Help for choosing corn hybrids for next season
Growers should compare performance data carefully before making a corn hybrid selection for the 2013 growing season, considering that planting a marginal hybrid could cap yield potential before the field is even planted, an Ohio State University Extension expert says.
Hybrid selection is one of the most important management decisions a corn grower makes each year and even more so coming out of a drought, said Peter Thomison, an OSU Extension agronomist.
“Growers should choose hybrids best suited to their farm operations,” he said. “Corn acreage, previous crop, soil type, tillage practices, desired harvest moisture and pest problems determine the relative importance of such traits as drydown, insect and disease resistance, herbicide resistance and early plant vigor.”
Growers should also make their hybrid decisions on whether the corn will be used for grain or silage and if they plan to sell it directly to grain elevators or instead use it on the farm, Thomison said.
A list of other Thomison recommendations:
- Select hybrids with maturity ratings appropriate for your geographic area.
- Choose hybrids that have produced consistently high yields across a number of locations. Hybrids will perform differently based on region, soils and environmental conditions. Growers should not rely solely on one hybrid characteristic or transgenic trait, to make their product selection.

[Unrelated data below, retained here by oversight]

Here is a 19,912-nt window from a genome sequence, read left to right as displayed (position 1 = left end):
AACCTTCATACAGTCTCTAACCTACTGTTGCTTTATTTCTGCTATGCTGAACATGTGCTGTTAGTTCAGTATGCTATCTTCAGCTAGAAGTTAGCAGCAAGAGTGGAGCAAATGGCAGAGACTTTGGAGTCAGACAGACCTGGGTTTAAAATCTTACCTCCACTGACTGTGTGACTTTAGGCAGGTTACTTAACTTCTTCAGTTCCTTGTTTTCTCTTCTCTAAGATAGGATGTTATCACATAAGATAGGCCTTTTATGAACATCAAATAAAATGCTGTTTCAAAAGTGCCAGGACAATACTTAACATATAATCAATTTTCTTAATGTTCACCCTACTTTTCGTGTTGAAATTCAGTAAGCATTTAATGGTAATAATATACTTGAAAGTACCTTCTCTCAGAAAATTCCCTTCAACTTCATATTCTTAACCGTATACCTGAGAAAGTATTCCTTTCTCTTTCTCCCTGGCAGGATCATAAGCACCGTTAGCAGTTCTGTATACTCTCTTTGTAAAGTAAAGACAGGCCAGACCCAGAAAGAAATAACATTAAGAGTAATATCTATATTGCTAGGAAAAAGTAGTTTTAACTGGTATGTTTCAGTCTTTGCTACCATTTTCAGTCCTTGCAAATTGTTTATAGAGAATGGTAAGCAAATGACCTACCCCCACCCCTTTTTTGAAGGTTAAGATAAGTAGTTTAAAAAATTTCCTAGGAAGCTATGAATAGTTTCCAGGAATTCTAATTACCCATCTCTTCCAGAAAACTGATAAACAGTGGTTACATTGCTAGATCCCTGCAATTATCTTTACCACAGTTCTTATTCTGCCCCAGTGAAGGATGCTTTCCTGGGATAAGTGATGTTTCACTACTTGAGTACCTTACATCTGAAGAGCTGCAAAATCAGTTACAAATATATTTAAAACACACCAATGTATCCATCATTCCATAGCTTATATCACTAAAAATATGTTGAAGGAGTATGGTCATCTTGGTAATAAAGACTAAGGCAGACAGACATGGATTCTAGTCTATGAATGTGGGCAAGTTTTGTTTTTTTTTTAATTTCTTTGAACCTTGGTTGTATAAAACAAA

- Plant hybrids with good standability to minimize stalk lodging (stalk breakage below the ear). This is particularly important in areas where stalk rots are perennial problems or where growers anticipate drying grain in the field.
- Select hybrids with resistance or tolerance to stalk rots, foliar diseases and ear rots. Consult the Ohio Field Crops Diseases web page online at http://www.oardc.ohio-state.edu/ohiofieldcropdisease/ for the most common disease problems of corn in Ohio.
- Check performance data before buying a hybrid. Because weather conditions are unpredictable, the most reliable way to select superior hybrids is to consider performance during the last year and the previous year over as wide a range of locations and climatic conditions as possible.
Thomison said it’s important that growers are alert to the performance data source and try to get as much data as possible on their hybrid choices.
“Given the record high temperatures and dry conditions during the 2012 growing season, many farmers will be focusing on drought resistance ratings of corn hybrids,” he said. “When evaluating results of hybrid performance trials affected by drought, care must be taken in interpreting the results.
“Did a hybrid yield well under drought stress because it genuinely possesses some drought resistance or because it escaped the impact of high temperatures and drought by flowering before or after the worst of the stress?”
Hybrids that consistently perform well across a range of environmental conditions, including different soil and weather conditions, have a much greater likelihood of performing well the next year, compared to hybrids that have exhibited more variable performance, Thomison said.
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